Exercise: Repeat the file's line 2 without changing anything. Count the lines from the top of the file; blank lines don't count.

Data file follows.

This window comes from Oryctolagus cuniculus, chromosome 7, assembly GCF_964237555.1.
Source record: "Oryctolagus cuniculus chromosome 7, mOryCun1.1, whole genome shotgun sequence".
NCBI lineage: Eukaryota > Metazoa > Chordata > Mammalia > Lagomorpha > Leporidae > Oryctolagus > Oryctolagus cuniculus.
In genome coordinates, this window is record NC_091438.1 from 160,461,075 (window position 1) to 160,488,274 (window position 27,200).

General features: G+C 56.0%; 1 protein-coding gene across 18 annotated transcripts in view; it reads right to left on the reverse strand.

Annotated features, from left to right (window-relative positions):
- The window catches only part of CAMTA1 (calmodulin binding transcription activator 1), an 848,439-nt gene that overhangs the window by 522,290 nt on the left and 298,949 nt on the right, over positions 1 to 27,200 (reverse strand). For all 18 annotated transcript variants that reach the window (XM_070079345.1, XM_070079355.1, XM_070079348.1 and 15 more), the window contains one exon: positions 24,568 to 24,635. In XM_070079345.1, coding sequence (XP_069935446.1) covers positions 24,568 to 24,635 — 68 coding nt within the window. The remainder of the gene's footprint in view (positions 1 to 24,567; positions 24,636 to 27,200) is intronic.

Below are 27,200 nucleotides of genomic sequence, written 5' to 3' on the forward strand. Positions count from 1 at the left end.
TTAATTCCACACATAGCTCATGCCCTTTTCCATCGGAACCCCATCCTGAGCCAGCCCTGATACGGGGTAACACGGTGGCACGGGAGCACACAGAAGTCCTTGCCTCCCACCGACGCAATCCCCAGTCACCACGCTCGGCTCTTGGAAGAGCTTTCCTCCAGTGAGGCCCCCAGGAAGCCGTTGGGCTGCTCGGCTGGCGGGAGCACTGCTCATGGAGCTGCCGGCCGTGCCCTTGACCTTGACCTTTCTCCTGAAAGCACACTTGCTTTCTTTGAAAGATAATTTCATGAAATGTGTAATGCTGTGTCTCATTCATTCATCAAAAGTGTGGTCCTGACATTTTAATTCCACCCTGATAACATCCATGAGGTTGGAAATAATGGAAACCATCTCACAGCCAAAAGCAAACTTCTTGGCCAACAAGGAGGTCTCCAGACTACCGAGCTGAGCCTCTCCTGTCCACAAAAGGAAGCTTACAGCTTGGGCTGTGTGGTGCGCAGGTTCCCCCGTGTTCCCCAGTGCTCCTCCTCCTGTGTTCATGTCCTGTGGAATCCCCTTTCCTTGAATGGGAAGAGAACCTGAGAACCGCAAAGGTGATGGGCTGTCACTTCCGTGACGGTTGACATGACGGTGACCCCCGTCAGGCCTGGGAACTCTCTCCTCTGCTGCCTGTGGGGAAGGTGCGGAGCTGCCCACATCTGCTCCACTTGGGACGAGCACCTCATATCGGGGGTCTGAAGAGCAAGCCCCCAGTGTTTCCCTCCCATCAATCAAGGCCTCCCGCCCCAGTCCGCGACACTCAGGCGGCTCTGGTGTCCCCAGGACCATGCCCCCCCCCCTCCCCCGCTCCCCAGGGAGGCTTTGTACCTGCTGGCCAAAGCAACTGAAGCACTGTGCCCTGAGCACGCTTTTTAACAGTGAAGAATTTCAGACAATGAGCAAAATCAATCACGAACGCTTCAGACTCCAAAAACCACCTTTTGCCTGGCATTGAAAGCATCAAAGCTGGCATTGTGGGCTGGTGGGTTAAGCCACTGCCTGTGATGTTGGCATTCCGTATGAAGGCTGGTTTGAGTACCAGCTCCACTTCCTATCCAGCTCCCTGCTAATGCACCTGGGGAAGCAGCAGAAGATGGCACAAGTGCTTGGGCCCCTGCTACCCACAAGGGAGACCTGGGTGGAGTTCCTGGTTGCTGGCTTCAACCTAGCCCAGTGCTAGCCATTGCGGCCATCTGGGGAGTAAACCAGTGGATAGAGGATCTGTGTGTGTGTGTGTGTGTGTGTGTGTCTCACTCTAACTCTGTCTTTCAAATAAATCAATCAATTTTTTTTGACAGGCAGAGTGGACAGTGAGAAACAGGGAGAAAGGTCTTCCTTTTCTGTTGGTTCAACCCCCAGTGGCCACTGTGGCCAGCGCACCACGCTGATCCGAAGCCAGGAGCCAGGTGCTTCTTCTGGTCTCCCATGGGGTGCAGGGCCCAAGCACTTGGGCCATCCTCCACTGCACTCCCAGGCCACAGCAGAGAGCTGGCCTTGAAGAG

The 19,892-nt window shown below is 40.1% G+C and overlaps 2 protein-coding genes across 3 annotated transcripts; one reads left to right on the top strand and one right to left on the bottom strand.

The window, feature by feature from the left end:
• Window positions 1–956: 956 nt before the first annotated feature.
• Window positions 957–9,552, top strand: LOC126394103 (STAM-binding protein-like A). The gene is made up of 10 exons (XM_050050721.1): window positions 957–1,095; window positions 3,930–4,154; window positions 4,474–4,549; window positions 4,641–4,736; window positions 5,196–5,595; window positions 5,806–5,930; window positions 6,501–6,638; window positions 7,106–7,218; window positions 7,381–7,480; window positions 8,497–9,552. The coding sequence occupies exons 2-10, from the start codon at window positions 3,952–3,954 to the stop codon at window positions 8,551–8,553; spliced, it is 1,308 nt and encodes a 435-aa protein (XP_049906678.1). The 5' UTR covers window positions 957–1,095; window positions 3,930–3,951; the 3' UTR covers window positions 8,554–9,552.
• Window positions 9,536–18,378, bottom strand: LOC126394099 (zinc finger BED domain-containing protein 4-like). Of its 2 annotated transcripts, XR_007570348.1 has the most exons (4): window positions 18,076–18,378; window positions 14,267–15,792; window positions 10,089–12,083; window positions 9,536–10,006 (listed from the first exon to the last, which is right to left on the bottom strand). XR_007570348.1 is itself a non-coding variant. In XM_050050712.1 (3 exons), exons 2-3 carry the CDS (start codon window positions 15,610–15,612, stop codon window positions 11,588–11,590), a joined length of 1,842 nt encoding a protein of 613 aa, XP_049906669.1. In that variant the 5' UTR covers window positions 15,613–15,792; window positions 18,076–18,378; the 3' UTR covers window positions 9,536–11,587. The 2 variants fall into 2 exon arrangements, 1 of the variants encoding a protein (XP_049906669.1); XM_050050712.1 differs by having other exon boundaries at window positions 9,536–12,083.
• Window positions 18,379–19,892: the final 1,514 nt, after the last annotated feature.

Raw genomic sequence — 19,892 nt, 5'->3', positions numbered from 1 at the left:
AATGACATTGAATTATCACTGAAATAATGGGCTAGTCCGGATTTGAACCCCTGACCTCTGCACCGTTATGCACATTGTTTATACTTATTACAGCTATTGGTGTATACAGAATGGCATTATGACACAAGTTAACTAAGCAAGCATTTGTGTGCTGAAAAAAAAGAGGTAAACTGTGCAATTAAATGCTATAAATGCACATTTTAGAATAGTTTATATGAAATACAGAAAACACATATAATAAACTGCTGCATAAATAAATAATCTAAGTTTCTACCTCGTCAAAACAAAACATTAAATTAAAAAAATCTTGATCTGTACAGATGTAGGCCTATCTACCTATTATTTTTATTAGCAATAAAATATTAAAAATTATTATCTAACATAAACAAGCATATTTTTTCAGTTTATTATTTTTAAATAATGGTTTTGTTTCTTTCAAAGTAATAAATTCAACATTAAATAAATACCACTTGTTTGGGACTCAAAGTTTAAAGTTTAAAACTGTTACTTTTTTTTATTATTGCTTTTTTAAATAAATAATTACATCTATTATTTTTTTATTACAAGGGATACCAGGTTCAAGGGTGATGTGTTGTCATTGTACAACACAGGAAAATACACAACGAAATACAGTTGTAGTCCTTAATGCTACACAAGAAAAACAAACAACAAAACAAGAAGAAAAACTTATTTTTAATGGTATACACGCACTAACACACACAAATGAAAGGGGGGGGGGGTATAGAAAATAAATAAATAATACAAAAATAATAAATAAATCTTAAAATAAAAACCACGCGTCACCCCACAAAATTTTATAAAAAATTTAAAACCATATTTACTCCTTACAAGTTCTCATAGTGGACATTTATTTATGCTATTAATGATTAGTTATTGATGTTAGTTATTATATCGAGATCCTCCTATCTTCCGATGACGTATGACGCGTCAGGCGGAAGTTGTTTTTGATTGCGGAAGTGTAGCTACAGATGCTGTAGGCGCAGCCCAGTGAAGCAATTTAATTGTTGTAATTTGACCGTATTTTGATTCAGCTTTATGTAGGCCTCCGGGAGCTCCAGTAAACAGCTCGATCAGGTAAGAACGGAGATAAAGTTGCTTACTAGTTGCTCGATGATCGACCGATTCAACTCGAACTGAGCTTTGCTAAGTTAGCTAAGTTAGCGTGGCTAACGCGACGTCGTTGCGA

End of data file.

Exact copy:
Source record: "Oryctolagus cuniculus chromosome 7, mOryCun1.1, whole genome shotgun sequence".